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President Zuma’s Freedom Day Speech and the controversy

Jacob Zuma’s Freedom Day speech on 27th April 2015 coming just over a week after violent xenophobic attacks in parts of Durban and Gauteng provinces has triggered a heated debate among the large online African community on social networks as well as in some capitals in the continent.

The argument has centred on what Zuma supposedly said, what it may mean and its effects; allegations it exonerated xenophobic attacks; allegations of blame shifting and whether it was the right time to say what he said.

First things first, everything is subject to interpretation and Zuma’s speech is no exception, whichever interpretation prevails is a function of the force of the argument presented and not necessarily the truth. Indeed all of the current interpretations of the President’s speech are subject to various factors and are thus hardly free of bias.

To a section of the online community and some African capitals, the suggestion by Mr Zuma that uncontrolled international migration and the recent xenophobic attacks were not mutually exclusive amounted to blame shifting while risking exonerating xenophobia. Some have argued that the two issues – xenophobia and international migration – should have been addressed separately.

Note, Mr Zuma was primarily addressing South African citizens most of whom remain unconvinced that the economy of the independent South Africa has even begun to benefit them. Significantly, many are sceptical of immigration and migrants’ positive contribution to South Africa’s economy and society.

The President’s speech sort to address those concerns, calm down tempers, reassure locals that their concerns were being addressed, their interests will not only be prioritised but will also be protected while balancing that with the rights of immigrants, documented or not.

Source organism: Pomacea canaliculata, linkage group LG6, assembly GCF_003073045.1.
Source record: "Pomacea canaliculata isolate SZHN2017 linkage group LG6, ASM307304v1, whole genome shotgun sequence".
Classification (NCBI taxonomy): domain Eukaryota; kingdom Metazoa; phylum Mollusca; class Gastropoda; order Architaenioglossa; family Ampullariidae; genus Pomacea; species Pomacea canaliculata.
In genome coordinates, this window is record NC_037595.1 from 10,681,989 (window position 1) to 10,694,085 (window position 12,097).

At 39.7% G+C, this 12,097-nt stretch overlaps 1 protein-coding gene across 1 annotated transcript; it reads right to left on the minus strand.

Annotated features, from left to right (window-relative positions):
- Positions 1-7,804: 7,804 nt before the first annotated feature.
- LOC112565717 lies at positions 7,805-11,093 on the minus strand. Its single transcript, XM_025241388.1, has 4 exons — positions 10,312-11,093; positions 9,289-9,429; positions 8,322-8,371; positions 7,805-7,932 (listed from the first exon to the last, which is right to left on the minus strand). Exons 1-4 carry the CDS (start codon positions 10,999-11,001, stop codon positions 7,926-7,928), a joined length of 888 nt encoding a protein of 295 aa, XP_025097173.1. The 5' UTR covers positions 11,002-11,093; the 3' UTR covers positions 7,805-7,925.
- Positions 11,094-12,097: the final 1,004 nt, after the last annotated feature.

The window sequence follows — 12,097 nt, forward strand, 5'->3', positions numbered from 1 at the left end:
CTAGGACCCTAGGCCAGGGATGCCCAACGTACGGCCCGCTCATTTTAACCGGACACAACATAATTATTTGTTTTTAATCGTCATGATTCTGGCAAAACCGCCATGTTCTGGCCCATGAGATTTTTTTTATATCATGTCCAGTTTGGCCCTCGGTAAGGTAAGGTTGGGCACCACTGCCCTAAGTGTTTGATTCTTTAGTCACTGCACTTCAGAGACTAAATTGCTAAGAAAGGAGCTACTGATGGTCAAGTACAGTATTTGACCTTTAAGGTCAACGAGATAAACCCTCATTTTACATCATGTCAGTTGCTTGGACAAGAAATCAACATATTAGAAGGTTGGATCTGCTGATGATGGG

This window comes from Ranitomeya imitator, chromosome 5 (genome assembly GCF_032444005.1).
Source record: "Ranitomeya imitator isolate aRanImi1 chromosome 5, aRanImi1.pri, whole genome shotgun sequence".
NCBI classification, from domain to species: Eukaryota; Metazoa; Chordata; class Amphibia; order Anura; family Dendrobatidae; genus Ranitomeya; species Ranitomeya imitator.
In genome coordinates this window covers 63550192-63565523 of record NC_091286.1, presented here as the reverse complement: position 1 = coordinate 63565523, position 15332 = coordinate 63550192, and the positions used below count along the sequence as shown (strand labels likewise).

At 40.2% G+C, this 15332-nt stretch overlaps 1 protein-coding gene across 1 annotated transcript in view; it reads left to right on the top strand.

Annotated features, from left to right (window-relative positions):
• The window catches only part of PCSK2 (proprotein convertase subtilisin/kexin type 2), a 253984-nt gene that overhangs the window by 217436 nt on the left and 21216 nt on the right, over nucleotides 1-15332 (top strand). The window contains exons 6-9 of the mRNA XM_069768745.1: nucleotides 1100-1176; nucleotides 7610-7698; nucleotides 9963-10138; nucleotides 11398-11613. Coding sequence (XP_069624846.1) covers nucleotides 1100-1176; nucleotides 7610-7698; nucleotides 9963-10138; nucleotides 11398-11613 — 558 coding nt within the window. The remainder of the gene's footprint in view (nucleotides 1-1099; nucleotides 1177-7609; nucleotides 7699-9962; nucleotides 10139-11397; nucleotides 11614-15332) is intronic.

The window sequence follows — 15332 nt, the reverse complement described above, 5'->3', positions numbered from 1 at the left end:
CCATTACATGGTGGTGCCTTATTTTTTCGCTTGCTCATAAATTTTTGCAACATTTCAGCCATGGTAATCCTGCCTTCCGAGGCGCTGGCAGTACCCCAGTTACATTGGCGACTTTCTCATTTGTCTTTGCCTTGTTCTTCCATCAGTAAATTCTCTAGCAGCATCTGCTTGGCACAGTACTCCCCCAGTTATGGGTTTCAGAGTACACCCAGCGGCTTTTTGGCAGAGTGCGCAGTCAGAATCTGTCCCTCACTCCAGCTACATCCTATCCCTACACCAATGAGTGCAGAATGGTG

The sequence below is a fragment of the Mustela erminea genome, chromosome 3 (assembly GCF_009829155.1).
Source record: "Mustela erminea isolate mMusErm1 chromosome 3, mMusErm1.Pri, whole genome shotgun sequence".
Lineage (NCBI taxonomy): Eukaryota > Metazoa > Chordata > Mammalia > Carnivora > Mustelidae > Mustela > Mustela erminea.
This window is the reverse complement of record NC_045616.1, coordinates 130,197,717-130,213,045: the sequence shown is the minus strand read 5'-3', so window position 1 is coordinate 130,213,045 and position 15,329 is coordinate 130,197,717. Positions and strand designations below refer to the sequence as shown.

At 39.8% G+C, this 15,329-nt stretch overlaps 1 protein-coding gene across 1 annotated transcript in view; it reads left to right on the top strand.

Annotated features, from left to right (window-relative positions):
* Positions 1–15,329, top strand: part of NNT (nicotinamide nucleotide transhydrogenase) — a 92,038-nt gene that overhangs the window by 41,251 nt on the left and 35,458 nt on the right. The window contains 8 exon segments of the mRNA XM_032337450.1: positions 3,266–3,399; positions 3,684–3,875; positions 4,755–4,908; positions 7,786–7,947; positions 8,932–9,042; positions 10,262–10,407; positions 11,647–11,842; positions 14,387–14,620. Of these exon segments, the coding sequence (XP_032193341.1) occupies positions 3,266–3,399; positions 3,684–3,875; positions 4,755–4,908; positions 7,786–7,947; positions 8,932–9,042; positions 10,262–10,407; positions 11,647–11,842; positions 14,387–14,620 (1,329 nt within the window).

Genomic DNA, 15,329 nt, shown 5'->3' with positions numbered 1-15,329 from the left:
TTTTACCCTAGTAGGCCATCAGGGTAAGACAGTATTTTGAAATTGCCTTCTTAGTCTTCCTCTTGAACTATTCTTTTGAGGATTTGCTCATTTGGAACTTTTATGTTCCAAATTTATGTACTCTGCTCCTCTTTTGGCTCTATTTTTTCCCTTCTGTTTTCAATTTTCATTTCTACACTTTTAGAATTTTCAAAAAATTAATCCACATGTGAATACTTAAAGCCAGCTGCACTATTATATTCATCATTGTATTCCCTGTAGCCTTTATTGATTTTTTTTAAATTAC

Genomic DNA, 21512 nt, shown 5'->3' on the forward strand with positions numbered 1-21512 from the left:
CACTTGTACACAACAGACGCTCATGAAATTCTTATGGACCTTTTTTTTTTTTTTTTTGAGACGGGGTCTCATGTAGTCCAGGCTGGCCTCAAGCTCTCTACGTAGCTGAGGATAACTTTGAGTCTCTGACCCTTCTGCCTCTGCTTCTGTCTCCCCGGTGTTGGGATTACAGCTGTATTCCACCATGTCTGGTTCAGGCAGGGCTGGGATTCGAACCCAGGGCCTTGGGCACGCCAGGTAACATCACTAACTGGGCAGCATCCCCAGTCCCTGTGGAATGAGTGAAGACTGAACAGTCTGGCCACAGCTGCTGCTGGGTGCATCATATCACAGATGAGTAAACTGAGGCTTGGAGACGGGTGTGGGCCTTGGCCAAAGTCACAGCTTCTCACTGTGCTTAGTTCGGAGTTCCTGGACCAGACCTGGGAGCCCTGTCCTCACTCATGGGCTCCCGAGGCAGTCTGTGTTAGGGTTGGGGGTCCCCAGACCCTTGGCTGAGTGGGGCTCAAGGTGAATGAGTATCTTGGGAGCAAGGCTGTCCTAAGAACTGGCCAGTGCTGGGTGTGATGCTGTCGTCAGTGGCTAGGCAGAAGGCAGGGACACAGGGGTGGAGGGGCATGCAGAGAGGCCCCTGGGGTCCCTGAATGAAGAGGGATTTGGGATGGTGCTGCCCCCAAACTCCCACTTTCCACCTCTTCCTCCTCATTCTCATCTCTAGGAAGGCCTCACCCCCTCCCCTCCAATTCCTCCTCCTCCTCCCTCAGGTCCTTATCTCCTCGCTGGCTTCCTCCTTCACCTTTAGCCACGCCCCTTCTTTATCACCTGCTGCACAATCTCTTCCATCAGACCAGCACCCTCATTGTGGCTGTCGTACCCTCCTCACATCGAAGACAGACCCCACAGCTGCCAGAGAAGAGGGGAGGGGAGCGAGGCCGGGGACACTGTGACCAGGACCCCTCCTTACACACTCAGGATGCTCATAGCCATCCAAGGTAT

Subjectively, I think President Zuma’s speech’s content, his tone and timing was right. Far from excusing xenophobia, President Zuma emphasises the importance of observing and protecting the human rights of immigrants. If anything he raises the issue of immigration and questions the human rights of source regions not as an excuse for xenophobic attacks in his country but to rightly highlight the destabilising effect of increasing uncontrolled migration in an already fragile South African society that he repeatedly calls ‘sick’ in his speech.

There was no better time for raising the issues he raised, there may perhaps have been a more appropriate venue for challenging other heads of state’s human rights record but then that was merely a matter of choice than protocol. Xenophobia is a process not an event that could just be addressed in days and then we move on to the next task as suggested by some online contributors.

Like it or not, uncontrolled migration and the rise in right-wing xenophobia and nationalism are linked. The inevitable consequence of migration is an increase in ethnic diversity and this brings about enormous challenges for governments as they try to accommodate diverse peoples within the same social space. We cannot underestimate the challenge faced by South Africa in addressing the reality of increased diversity, finding legal, social and economic mechanisms to ensure mutual respect and mediating relations across different communities.

The blame placed on Zuma’s speech lacks objectivity. Our worry should equally focus on the shortfall in political will among African governments which compromises the actualisation of international decisions on human rights at national level. Africa needs a coordinated response to migration and a serious approach to human rights protection including fighting xenophobia. The President’s speech is balanced, as the head of state Zuma was the right person to make the speech and the timing was his judgement, no one else’s.


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